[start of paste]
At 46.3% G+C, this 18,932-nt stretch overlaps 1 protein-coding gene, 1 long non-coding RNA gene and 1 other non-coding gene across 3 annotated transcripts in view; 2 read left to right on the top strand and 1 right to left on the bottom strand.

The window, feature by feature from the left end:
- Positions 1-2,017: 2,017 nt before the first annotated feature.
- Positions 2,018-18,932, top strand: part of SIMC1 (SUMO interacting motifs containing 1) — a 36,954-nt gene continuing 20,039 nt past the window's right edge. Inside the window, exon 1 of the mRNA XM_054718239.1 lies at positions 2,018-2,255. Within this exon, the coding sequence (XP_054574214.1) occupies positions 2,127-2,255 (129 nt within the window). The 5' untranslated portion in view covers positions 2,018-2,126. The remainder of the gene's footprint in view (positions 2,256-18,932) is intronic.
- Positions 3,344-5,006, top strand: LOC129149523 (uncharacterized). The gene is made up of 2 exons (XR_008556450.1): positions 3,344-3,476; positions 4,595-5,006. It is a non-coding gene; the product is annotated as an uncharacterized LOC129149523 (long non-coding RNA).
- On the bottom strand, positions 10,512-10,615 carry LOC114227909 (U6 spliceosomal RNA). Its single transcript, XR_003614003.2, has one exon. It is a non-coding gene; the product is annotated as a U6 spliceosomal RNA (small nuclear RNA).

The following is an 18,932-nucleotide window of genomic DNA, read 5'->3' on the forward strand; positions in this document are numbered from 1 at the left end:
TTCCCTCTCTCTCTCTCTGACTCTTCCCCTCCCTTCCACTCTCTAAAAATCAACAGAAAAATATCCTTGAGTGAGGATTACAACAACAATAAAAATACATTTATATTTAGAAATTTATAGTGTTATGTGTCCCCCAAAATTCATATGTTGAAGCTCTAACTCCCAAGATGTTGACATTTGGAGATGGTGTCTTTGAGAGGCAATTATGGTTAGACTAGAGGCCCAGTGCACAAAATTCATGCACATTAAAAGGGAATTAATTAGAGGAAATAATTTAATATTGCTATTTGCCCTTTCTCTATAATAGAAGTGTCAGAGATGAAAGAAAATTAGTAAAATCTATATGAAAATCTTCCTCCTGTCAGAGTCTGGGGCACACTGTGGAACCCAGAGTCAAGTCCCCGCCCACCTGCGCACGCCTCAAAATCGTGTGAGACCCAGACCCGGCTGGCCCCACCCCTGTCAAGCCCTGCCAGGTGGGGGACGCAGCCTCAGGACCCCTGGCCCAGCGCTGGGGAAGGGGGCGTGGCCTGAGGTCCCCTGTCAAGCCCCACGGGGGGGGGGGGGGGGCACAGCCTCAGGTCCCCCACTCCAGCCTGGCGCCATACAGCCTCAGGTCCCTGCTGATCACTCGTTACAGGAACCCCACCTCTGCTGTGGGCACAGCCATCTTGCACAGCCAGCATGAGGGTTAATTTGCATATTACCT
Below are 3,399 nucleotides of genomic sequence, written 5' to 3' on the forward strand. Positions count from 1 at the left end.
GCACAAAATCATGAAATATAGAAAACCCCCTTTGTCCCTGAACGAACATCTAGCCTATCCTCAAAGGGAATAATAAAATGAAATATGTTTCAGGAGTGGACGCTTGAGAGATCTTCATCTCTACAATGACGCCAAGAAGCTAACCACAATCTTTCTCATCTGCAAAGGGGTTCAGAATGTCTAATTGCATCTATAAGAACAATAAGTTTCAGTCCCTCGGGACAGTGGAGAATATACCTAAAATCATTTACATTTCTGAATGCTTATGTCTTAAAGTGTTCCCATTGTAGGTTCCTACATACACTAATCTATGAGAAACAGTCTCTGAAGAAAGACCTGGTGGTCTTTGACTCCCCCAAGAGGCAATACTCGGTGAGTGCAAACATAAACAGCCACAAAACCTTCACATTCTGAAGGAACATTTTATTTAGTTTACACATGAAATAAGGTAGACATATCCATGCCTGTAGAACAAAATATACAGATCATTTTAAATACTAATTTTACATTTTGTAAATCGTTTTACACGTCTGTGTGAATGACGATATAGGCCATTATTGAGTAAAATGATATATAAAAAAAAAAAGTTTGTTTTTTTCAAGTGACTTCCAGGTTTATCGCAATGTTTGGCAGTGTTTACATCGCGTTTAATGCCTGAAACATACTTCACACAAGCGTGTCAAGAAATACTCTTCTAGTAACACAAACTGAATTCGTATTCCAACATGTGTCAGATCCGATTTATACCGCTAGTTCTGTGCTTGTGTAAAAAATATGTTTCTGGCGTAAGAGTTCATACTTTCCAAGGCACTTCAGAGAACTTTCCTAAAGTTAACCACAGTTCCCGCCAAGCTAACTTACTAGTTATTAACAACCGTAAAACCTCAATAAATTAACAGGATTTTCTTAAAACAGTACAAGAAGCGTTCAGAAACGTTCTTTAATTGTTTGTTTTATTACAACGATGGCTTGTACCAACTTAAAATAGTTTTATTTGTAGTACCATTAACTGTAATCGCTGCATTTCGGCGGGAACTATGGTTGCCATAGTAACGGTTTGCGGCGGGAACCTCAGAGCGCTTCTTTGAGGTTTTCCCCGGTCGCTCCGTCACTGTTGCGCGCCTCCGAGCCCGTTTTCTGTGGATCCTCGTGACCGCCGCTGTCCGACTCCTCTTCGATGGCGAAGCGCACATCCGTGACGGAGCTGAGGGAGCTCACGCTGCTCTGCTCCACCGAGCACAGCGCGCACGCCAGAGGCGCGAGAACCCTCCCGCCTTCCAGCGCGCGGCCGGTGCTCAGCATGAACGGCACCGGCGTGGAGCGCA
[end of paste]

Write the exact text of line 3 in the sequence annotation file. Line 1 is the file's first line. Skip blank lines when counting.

- Positions 1-2,017: 2,017 nt before the first annotated feature.